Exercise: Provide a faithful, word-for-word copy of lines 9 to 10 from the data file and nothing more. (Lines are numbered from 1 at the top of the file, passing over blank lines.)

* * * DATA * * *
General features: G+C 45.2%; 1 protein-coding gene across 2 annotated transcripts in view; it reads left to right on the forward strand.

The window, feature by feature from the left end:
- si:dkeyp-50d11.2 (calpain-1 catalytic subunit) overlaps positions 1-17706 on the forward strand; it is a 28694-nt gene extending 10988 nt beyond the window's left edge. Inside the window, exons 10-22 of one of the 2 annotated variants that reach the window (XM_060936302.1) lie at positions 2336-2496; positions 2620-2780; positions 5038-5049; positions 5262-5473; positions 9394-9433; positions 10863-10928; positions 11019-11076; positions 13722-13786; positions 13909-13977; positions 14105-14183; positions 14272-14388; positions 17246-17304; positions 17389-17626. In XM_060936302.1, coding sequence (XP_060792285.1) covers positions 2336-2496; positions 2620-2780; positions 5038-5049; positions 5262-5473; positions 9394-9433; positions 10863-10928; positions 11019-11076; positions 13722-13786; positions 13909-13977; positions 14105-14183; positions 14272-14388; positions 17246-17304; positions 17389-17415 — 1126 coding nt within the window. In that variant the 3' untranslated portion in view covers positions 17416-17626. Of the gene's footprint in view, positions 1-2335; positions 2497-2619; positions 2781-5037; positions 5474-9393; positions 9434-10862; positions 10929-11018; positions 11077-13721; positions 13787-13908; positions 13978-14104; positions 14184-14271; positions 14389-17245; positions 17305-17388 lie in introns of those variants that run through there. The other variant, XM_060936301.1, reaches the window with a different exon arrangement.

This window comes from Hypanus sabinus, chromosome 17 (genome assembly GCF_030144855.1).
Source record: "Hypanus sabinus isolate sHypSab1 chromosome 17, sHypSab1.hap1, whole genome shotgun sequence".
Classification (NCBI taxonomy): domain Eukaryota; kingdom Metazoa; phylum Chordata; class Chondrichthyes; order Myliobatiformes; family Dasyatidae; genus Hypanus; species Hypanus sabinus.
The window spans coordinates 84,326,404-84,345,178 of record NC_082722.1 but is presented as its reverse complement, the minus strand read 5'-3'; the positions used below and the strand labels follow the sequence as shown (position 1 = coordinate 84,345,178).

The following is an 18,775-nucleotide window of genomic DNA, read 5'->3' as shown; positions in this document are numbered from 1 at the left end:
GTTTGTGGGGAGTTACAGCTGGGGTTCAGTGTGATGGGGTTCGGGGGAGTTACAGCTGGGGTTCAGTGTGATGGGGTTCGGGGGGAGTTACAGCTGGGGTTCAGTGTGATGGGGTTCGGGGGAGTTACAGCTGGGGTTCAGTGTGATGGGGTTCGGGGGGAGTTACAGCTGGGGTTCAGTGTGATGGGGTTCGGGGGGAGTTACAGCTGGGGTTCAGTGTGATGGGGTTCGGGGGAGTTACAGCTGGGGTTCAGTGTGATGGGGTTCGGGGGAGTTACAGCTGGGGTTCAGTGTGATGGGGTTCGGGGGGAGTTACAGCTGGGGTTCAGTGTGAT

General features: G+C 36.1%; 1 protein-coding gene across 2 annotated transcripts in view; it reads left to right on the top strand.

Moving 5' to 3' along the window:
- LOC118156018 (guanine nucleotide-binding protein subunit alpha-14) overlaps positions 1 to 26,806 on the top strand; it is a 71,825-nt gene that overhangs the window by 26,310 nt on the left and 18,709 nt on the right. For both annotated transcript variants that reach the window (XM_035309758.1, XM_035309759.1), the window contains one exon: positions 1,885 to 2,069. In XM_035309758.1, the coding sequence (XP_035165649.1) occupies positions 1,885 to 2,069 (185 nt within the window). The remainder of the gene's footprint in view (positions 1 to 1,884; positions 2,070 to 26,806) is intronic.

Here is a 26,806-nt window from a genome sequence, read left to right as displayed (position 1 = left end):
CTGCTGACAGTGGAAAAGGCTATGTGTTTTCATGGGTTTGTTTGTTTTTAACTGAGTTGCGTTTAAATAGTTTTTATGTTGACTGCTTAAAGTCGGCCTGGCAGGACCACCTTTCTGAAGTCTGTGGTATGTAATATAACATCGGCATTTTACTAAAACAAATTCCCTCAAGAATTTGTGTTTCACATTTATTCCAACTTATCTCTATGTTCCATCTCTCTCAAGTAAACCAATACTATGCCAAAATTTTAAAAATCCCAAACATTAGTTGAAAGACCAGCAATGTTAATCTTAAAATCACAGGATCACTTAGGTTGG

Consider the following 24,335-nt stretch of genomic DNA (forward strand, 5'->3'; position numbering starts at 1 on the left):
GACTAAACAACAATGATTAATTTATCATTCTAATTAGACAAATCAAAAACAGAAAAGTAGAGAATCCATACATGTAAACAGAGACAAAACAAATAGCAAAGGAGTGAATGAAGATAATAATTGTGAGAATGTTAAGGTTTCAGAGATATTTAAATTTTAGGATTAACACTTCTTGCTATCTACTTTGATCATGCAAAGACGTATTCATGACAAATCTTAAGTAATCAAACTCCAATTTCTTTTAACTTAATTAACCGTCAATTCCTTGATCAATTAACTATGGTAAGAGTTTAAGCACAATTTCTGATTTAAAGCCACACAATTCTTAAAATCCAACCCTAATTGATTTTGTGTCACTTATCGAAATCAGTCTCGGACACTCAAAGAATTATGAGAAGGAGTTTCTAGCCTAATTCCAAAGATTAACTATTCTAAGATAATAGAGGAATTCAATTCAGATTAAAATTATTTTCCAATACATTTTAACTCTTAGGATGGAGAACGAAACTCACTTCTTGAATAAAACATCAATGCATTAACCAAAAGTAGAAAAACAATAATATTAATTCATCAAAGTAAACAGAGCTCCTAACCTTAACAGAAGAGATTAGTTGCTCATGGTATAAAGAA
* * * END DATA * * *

GTTTGTGGGGAGTTACAGCTGGGGTTCAGTGTGATGGGGTTCGGGGGAGTTACAGCTGGGGTTCAGTGTGATGGGGTTCGGGGGGAGTTACAGCTGGGGTTCAGTGTGATGGGGTTCGGGGGAGTTACAGCTGGGGTTCAGTGTGATGGGGTTCGGGGGGAGTTACAGCTGGGGTTCAGTGTGATGGGGTTCGGGGGGAGTTACAGCTGGGGTTCAGTGTGATGGGGTTCGGGGGAGTTACAGCTGGGGTTCAGTGTGATGGGGTTCGGGGGAGTTACAGCTGGGGTTCAGTGTGATGGGGTTCGGGGGGAGTTACAGCTGGGGTTCAGTGTGAT

General features: G+C 36.1%; 1 protein-coding gene across 2 annotated transcripts in view; it reads left to right on the top strand.